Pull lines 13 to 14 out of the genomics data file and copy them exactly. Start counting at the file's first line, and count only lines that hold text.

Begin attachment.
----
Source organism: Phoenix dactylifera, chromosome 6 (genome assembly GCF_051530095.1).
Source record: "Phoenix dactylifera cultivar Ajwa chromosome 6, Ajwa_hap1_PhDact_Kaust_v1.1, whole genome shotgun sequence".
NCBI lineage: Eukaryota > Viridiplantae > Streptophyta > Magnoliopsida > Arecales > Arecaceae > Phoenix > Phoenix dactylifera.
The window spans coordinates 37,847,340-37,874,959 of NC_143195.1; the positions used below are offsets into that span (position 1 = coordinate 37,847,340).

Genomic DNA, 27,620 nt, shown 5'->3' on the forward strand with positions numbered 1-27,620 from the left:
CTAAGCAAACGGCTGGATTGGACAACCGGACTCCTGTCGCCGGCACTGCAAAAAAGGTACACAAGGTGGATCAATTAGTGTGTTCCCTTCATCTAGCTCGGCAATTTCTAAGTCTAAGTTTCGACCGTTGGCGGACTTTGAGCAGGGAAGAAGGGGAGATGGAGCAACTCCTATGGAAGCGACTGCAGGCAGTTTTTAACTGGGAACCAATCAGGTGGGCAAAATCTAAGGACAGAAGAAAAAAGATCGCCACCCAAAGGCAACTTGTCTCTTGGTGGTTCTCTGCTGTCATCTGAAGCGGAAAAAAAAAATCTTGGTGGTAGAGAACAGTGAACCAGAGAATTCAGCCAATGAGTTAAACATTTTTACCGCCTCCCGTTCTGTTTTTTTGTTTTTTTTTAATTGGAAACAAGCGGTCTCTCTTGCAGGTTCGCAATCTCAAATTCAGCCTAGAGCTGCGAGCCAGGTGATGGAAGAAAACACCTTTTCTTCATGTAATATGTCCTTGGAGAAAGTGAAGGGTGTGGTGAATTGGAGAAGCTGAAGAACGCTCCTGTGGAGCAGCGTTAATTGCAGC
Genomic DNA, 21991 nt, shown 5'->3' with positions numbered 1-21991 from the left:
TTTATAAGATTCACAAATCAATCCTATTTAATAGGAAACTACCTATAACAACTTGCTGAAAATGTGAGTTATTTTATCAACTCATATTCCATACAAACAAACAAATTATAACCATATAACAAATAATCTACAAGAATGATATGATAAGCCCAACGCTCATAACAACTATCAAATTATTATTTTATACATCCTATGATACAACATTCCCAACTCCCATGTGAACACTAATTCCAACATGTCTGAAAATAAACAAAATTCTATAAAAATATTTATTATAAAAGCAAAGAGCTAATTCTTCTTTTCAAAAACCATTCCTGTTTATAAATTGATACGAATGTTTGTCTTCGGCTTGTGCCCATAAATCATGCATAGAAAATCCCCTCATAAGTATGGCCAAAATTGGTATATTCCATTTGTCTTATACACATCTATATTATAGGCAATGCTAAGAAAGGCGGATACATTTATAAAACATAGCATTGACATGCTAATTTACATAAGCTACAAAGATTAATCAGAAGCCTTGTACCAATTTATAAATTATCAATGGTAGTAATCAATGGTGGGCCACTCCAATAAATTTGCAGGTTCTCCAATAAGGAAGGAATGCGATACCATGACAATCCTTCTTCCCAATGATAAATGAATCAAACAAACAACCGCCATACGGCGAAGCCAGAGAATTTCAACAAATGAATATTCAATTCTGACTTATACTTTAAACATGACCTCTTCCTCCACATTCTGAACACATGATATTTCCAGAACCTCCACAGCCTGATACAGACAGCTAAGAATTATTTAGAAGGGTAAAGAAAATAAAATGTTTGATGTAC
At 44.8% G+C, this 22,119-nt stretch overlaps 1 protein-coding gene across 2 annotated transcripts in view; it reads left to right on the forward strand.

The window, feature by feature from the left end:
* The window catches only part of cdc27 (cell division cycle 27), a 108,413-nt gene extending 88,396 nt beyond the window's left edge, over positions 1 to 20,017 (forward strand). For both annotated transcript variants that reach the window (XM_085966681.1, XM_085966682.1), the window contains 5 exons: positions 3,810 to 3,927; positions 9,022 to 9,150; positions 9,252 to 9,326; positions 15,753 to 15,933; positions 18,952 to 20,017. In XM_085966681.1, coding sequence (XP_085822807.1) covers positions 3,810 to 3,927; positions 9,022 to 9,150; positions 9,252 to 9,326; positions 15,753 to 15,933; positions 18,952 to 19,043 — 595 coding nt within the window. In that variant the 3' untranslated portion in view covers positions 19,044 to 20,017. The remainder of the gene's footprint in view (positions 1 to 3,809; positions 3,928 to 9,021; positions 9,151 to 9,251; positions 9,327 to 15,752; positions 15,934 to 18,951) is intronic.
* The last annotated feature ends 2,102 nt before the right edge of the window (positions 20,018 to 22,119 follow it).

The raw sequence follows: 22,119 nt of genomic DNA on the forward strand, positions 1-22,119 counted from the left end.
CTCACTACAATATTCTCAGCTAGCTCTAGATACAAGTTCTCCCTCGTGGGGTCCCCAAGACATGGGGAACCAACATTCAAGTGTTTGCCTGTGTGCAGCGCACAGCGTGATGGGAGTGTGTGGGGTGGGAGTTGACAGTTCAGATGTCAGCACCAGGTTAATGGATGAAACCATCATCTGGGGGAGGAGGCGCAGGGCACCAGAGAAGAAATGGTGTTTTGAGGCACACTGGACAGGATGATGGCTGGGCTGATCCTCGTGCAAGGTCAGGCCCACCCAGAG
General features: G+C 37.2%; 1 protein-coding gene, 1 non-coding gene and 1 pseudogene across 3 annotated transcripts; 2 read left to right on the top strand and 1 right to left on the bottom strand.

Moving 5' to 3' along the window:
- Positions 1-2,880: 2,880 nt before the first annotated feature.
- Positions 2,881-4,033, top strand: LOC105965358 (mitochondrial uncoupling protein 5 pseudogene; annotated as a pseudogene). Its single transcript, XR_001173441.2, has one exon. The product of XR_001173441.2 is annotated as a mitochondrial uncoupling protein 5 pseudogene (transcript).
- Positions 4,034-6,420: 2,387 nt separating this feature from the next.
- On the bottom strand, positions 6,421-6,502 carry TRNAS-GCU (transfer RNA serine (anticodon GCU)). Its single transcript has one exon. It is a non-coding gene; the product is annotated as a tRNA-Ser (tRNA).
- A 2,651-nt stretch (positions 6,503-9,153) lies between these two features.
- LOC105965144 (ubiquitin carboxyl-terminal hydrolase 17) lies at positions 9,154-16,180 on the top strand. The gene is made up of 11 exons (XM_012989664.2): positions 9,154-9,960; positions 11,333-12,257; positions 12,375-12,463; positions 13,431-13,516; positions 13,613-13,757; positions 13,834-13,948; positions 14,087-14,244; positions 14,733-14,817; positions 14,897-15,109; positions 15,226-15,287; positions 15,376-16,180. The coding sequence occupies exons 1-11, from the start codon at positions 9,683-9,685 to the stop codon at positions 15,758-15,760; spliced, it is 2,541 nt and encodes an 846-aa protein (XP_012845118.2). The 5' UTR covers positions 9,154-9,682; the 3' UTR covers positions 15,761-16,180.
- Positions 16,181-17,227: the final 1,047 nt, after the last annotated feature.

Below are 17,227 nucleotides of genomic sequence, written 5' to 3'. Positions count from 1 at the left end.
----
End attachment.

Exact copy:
The raw sequence follows: 22,119 nt of genomic DNA on the forward strand, positions 1-22,119 counted from the left end.
CTCACTACAATATTCTCAGCTAGCTCTAGATACAAGTTCTCCCTCGTGGGGTCCCCAAGACATGGGGAACCAACATTCAAGTGTTTGCCTGTGTGCAGCGCACAGCGTGATGGGAGTGTGTGGGGTGGGAGTTGACAGTTCAGATGTCAGCACCAGGTTAATGGATGAAACCATCATCTGGGGGAGGAGGCGCAGGGCACCAGAGAAGAAATGGTGTTTTGAGGCACACTGGACAGGATGATGGCTGGGCTGATCCTCGTGCAAGGTCAGGCCCACCCAGAG